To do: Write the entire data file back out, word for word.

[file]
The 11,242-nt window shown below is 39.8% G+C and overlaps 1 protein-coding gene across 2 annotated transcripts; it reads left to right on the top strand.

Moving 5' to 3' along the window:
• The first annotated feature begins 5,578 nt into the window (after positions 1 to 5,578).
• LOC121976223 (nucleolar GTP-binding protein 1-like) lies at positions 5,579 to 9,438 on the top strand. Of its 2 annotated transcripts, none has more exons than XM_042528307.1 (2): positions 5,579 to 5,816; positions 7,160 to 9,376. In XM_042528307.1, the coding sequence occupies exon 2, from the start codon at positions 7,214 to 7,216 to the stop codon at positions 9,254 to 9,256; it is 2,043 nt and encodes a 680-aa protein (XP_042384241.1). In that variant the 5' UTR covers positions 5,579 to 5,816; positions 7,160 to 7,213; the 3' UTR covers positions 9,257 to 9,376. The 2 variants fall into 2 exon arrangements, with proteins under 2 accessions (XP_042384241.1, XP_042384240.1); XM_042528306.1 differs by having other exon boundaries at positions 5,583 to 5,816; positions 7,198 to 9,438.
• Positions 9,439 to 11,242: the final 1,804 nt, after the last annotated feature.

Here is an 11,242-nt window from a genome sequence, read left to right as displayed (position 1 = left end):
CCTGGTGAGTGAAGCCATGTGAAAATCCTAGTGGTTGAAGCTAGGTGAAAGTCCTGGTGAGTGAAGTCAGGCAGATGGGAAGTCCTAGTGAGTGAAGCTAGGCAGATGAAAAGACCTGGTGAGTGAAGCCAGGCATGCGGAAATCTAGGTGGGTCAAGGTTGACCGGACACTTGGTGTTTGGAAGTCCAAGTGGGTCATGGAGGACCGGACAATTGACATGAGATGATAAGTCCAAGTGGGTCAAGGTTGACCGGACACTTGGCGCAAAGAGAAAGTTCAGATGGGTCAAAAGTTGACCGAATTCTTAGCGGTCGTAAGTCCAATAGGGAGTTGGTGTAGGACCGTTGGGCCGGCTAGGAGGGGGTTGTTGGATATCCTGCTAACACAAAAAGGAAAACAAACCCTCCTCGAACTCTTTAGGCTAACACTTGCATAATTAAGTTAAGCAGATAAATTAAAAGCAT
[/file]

The 11,242-nt window shown below is 39.8% G+C and overlaps 1 protein-coding gene across 2 annotated transcripts; it reads left to right on the top strand.

Moving 5' to 3' along the window:
• The first annotated feature begins 5,578 nt into the window (after positions 1 to 5,578).
• LOC121976223 (nucleolar GTP-binding protein 1-like) lies at positions 5,579 to 9,438 on the top strand. Of its 2 annotated transcripts, none has more exons than XM_042528307.1 (2): positions 5,579 to 5,816; positions 7,160 to 9,376. In XM_042528307.1, the coding sequence occupies exon 2, from the start codon at positions 7,214 to 7,216 to the stop codon at positions 9,254 to 9,256; it is 2,043 nt and encodes a 680-aa protein (XP_042384241.1). In that variant the 5' UTR covers positions 5,579 to 5,816; positions 7,160 to 7,213; the 3' UTR covers positions 9,257 to 9,376. The 2 variants fall into 2 exon arrangements, with proteins under 2 accessions (XP_042384241.1, XP_042384240.1); XM_042528306.1 differs by having other exon boundaries at positions 5,583 to 5,816; positions 7,198 to 9,438.
• Positions 9,439 to 11,242: the final 1,804 nt, after the last annotated feature.

Here is an 11,242-nt window from a genome sequence, read left to right as displayed (position 1 = left end):
CCTGGTGAGTGAAGCCATGTGAAAATCCTAGTGGTTGAAGCTAGGTGAAAGTCCTGGTGAGTGAAGTCAGGCAGATGGGAAGTCCTAGTGAGTGAAGCTAGGCAGATGAAAAGACCTGGTGAGTGAAGCCAGGCATGCGGAAATCTAGGTGGGTCAAGGTTGACCGGACACTTGGTGTTTGGAAGTCCAAGTGGGTCATGGAGGACCGGACAATTGACATGAGATGATAAGTCCAAGTGGGTCAAGGTTGACCGGACACTTGGCGCAAAGAGAAAGTTCAGATGGGTCAAAAGTTGACCGAATTCTTAGCGGTCGTAAGTCCAATAGGGAGTTGGTGTAGGACCGTTGGGCCGGCTAGGAGGGGGTTGTTGGATATCCTGCTAACACAAAAAGGAAAACAAACCCTCCTCGAACTCTTTAGGCTAACACTTGCATAATTAAGTTAAGCAGATAAATTAAAAGCAT